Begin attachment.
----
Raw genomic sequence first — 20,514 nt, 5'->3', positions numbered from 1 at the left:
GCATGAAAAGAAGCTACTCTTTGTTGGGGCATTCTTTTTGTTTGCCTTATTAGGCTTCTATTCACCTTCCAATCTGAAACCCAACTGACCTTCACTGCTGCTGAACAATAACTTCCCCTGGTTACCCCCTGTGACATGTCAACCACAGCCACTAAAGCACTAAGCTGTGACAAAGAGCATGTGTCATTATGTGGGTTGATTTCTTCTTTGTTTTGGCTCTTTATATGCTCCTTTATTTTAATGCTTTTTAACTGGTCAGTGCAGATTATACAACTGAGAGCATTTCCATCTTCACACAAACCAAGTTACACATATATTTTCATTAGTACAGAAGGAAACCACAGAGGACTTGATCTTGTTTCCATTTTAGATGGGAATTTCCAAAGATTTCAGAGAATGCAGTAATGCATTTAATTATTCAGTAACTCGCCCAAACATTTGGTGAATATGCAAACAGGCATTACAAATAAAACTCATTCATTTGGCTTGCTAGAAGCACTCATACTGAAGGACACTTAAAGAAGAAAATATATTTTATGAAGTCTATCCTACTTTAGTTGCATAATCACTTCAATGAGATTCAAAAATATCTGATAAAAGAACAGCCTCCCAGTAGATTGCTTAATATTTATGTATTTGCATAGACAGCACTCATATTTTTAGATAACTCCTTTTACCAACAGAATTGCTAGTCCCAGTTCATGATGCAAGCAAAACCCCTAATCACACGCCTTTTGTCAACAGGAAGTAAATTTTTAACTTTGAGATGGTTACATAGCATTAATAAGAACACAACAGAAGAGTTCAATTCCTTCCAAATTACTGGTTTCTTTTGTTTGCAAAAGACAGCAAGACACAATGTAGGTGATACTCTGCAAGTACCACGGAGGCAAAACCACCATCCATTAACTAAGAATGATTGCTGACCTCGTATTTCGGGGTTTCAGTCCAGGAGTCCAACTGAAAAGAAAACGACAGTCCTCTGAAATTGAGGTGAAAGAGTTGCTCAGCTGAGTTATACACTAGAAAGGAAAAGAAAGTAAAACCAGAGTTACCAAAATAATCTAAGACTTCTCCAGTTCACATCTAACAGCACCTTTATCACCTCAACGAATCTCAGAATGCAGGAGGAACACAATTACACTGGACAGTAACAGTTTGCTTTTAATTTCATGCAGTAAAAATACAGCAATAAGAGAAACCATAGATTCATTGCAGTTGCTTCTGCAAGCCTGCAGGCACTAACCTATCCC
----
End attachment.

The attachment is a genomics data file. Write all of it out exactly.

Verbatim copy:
Raw genomic sequence first — 20,514 nt, 5'->3', positions numbered from 1 at the left:
GCATGAAAAGAAGCTACTCTTTGTTGGGGCATTCTTTTTGTTTGCCTTATTAGGCTTCTATTCACCTTCCAATCTGAAACCCAACTGACCTTCACTGCTGCTGAACAATAACTTCCCCTGGTTACCCCCTGTGACATGTCAACCACAGCCACTAAAGCACTAAGCTGTGACAAAGAGCATGTGTCATTATGTGGGTTGATTTCTTCTTTGTTTTGGCTCTTTATATGCTCCTTTATTTTAATGCTTTTTAACTGGTCAGTGCAGATTATACAACTGAGAGCATTTCCATCTTCACACAAACCAAGTTACACATATATTTTCATTAGTACAGAAGGAAACCACAGAGGACTTGATCTTGTTTCCATTTTAGATGGGAATTTCCAAAGATTTCAGAGAATGCAGTAATGCATTTAATTATTCAGTAACTCGCCCAAACATTTGGTGAATATGCAAACAGGCATTACAAATAAAACTCATTCATTTGGCTTGCTAGAAGCACTCATACTGAAGGACACTTAAAGAAGAAAATATATTTTATGAAGTCTATCCTACTTTAGTTGCATAATCACTTCAATGAGATTCAAAAATATCTGATAAAAGAACAGCCTCCCAGTAGATTGCTTAATATTTATGTATTTGCATAGACAGCACTCATATTTTTAGATAACTCCTTTTACCAACAGAATTGCTAGTCCCAGTTCATGATGCAAGCAAAACCCCTAATCACACGCCTTTTGTCAACAGGAAGTAAATTTTTAACTTTGAGATGGTTACATAGCATTAATAAGAACACAACAGAAGAGTTCAATTCCTTCCAAATTACTGGTTTCTTTTGTTTGCAAAAGACAGCAAGACACAATGTAGGTGATACTCTGCAAGTACCACGGAGGCAAAACCACCATCCATTAACTAAGAATGATTGCTGACCTCGTATTTCGGGGTTTCAGTCCAGGAGTCCAACTGAAAAGAAAACGACAGTCCTCTGAAATTGAGGTGAAAGAGTTGCTCAGCTGAGTTATACACTAGAAAGGAAAAGAAAGTAAAACCAGAGTTACCAAAATAATCTAAGACTTCTCCAGTTCACATCTAACAGCACCTTTATCACCTCAACGAATCTCAGAATGCAGGAGGAACACAATTACACTGGACAGTAACAGTTTGCTTTTAATTTCATGCAGTAAAAATACAGCAATAAGAGAAACCATAGATTCATTGCAGTTGCTTCTGCAAGCCTGCAGGCACTAACCTATCCC